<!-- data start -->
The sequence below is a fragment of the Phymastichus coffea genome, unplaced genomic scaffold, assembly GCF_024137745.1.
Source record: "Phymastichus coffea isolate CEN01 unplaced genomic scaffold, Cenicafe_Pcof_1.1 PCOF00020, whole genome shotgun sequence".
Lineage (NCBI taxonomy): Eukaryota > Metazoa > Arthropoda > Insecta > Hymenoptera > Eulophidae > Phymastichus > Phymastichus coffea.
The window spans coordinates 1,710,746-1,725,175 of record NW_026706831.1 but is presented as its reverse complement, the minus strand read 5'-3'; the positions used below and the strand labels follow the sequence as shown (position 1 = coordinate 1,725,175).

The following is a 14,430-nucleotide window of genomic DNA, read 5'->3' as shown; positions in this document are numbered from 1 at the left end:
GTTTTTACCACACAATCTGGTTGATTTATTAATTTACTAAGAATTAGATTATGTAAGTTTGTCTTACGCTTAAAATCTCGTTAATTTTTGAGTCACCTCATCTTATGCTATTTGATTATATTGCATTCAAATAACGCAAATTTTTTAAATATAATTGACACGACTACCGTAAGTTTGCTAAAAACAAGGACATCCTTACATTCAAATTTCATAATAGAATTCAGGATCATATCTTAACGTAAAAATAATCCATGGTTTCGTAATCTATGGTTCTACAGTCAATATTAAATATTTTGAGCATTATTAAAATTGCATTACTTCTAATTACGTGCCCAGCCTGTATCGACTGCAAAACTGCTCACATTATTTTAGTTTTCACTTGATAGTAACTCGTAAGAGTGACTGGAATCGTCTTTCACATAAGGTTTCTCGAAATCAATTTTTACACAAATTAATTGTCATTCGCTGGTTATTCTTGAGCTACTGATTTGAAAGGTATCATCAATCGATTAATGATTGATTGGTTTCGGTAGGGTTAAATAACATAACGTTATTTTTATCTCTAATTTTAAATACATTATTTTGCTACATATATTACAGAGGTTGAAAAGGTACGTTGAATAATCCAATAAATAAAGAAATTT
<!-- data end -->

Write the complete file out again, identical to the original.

The sequence below is a fragment of the Phymastichus coffea genome, unplaced genomic scaffold, assembly GCF_024137745.1.
Source record: "Phymastichus coffea isolate CEN01 unplaced genomic scaffold, Cenicafe_Pcof_1.1 PCOF00020, whole genome shotgun sequence".
Lineage (NCBI taxonomy): Eukaryota > Metazoa > Arthropoda > Insecta > Hymenoptera > Eulophidae > Phymastichus > Phymastichus coffea.
The window spans coordinates 1,710,746-1,725,175 of record NW_026706831.1 but is presented as its reverse complement, the minus strand read 5'-3'; the positions used below and the strand labels follow the sequence as shown (position 1 = coordinate 1,725,175).

The following is a 14,430-nucleotide window of genomic DNA, read 5'->3' as shown; positions in this document are numbered from 1 at the left end:
GTTTTTACCACACAATCTGGTTGATTTATTAATTTACTAAGAATTAGATTATGTAAGTTTGTCTTACGCTTAAAATCTCGTTAATTTTTGAGTCACCTCATCTTATGCTATTTGATTATATTGCATTCAAATAACGCAAATTTTTTAAATATAATTGACACGACTACCGTAAGTTTGCTAAAAACAAGGACATCCTTACATTCAAATTTCATAATAGAATTCAGGATCATATCTTAACGTAAAAATAATCCATGGTTTCGTAATCTATGGTTCTACAGTCAATATTAAATATTTTGAGCATTATTAAAATTGCATTACTTCTAATTACGTGCCCAGCCTGTATCGACTGCAAAACTGCTCACATTATTTTAGTTTTCACTTGATAGTAACTCGTAAGAGTGACTGGAATCGTCTTTCACATAAGGTTTCTCGAAATCAATTTTTACACAAATTAATTGTCATTCGCTGGTTATTCTTGAGCTACTGATTTGAAAGGTATCATCAATCGATTAATGATTGATTGGTTTCGGTAGGGTTAAATAACATAACGTTATTTTTATCTCTAATTTTAAATACATTATTTTGCTACATATATTACAGAGGTTGAAAAGGTACGTTGAATAATCCAATAAATAAAGAAATTT